Bayou Lagoon Park Resort: 2D1N Stay in Studio Suite for 2 People + Waterpark Tickets. 2 or 3-Bedroom Apartment Available
- 2D1N stay + waterpark tickets for 2 for RM158 (up to RM592 value)
- 2D1N stay + waterpark tickets for 4 for RM258 (up to RM812 value)
3-Bedroom Apartment stay
- 2D1N stay + waterpark tickets for 6 for RM358 (up to RM1,032 value)
Hotel at a glance
The sound of water splashes and children’s laughter travel through the resort’s apartment buildings, temporarily banishing memories of daily traffic jams and phone rings. Sip a cup of hot coffee on the soft couch in your apartment’s well-furnished living room, or have some splashing fun at the water park’s colourful slides and pools. Owners of hungry tummies can seek out international and local cuisines at the Bayou Coffee House, followed by a 10-minute drive to visit animals at the crocodile park and Malacca Zoo.
- 45.67 sqm room
- Twin or queen-sized beds
- Max. occupancy: 3 guests per apartment. 3rd guest subject to additional charges.
- 67.12 sqm room
- 2 x twin or 2 x queen-sized beds
- Max. occupancy: 5 guests per apartment. 5th guest subject to additional charges.
- 93.65 sqm room
- Twin and 2 x queen-sized bedding
- Max. occupancy: 7 guests per apartment. 7th guest subject to additional charges.
- Water park
- Kid’s playground
- Fitness centre
- Complimentary Wi-Fi
- Games room
- Tour information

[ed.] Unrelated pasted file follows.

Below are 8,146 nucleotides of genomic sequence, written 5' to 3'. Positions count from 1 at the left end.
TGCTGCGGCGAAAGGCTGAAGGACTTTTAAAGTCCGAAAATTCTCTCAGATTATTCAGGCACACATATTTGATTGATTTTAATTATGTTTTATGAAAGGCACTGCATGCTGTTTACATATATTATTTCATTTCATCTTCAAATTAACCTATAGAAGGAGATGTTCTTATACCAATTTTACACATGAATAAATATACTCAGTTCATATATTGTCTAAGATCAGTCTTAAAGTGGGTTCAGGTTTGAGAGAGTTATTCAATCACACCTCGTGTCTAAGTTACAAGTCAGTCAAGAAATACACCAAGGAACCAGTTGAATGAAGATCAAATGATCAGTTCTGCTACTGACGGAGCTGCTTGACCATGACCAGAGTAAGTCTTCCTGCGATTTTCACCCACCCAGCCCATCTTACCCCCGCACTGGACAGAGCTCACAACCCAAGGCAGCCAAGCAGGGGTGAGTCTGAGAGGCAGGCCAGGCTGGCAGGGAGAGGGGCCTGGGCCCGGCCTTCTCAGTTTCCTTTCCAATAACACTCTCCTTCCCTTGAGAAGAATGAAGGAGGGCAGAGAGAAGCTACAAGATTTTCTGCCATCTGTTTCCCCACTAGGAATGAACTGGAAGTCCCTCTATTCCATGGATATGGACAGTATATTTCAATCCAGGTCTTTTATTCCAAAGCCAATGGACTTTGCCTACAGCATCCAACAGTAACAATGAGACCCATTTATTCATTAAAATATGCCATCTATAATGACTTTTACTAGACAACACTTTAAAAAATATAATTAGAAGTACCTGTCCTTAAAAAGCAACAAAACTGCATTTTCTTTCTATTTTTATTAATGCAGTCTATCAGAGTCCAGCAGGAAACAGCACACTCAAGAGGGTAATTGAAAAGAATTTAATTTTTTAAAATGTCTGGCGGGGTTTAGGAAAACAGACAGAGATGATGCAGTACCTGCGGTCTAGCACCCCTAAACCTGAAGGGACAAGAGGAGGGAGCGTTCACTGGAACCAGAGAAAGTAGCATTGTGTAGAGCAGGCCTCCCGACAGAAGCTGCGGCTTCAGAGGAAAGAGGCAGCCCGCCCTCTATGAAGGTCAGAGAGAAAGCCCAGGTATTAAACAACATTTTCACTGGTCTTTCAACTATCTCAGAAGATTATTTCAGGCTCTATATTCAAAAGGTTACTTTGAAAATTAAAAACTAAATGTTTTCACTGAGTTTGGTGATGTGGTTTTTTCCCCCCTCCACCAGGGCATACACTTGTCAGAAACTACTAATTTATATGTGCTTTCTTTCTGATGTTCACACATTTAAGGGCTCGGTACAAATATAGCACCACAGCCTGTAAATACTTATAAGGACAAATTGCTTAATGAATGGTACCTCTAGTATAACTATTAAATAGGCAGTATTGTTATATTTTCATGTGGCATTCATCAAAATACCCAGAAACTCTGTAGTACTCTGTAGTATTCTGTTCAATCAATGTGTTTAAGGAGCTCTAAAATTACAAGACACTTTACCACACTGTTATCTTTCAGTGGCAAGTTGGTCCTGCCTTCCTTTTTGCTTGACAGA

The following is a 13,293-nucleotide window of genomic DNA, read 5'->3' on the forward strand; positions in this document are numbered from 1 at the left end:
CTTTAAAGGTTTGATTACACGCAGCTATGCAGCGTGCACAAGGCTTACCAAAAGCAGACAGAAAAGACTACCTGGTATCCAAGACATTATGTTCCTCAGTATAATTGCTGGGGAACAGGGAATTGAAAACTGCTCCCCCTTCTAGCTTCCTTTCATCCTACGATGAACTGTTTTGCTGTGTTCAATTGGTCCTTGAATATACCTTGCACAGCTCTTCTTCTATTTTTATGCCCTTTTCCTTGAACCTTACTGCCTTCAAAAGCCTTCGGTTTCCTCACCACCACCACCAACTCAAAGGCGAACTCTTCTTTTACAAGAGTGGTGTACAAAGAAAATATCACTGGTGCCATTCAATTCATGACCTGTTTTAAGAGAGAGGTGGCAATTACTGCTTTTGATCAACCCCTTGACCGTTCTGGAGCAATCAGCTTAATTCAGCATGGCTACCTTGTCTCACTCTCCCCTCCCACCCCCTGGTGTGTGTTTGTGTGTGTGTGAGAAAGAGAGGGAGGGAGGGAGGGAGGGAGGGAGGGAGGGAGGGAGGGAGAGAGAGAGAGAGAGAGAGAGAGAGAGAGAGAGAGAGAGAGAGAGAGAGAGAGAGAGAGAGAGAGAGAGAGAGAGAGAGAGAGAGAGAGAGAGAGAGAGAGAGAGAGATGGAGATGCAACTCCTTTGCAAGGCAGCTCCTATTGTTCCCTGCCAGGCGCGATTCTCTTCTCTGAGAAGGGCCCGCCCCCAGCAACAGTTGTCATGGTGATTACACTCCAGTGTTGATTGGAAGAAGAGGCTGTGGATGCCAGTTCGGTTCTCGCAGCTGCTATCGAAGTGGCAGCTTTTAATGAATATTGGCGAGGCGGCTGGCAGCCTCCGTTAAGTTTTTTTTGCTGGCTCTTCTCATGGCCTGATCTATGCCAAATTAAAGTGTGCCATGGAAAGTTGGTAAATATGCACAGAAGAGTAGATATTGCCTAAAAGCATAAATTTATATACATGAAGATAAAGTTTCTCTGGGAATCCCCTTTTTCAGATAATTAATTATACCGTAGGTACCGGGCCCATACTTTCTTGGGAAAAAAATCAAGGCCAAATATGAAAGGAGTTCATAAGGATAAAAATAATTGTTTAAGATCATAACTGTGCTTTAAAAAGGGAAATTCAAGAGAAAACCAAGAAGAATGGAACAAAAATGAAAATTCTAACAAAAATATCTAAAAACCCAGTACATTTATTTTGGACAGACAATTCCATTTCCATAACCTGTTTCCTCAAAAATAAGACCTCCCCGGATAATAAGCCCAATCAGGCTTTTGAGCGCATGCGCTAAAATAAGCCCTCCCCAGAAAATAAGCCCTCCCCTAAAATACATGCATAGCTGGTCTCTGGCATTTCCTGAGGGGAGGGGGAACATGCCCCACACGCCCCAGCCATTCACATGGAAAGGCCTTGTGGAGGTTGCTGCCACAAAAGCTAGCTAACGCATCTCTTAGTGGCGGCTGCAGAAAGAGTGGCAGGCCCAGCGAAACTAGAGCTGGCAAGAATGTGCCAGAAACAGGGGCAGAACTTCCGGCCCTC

- Transportation services
- Laundry service
- Parking lot
- Meeting and conference room
Add-ons (payable to hotel)
- Extra bed with breakfast and entrance to water park: RM70 per person per night
- Breakfast for adult aged 12 and above: RM28 per person per night
- Breakfast for child aged 4 – 11: RM18 per person per night
Malacca: What to see and do
Travel back in history to what was once the East’s more formidable city of influence and one of South-East Asia’s UNESCO Heritage Site that is Malacca. What began as a quiet fishing village quickly became the central trading ground for Asian and European merchants under the rule of its first sultan, Parameswara. Its heritage as an international port is deeply etched into the architecture, food, and people that make this state home. One of the artifacts left behind is Dutch Square. Coloured in deep dark maroon, what used to be an administrative building for the Dutch colonisers is now the main town square that graces many a greeting card and tourist photograph. Dutch Square is but the tip of the iceberg that is Melaka’s architectural heritage; there’s Fortaleza de Malaca, a Portuguese fort; Bastion House that once served as a British bank; and the Baba Nyonya Peranakan Museum housed in an actual Peranakan heritage home.
Jonker Street is another favourite and is host to the ever popular Jonker Walk Night Market during Fridays and Saturdays, though when bathed in the harsh light of the weekday is more known for its aged yet nostalgically picturesque pre-war shop houses. Get a mouthful of history with samples of local cuisine, the front-runner being Baba-Nyonya food. Dishes that were once made in the confines of grandmothers’ kitchens have now become eponymous with the city’s fusion flair, along with Portuguese-Eurasian cuisine which one may find at the Portuguese Settlement, home to the descendants of former Portuguese colonisers.
Transporting you a century back with her colonial legacy which was influenced by the Portuguese, Dutch, and British, a port-city tour around the surviving building remnants brings you up close to the enduring reminder of the power wrests which keeps Malacca in the more dynamic sections of the ancient Malay annals.
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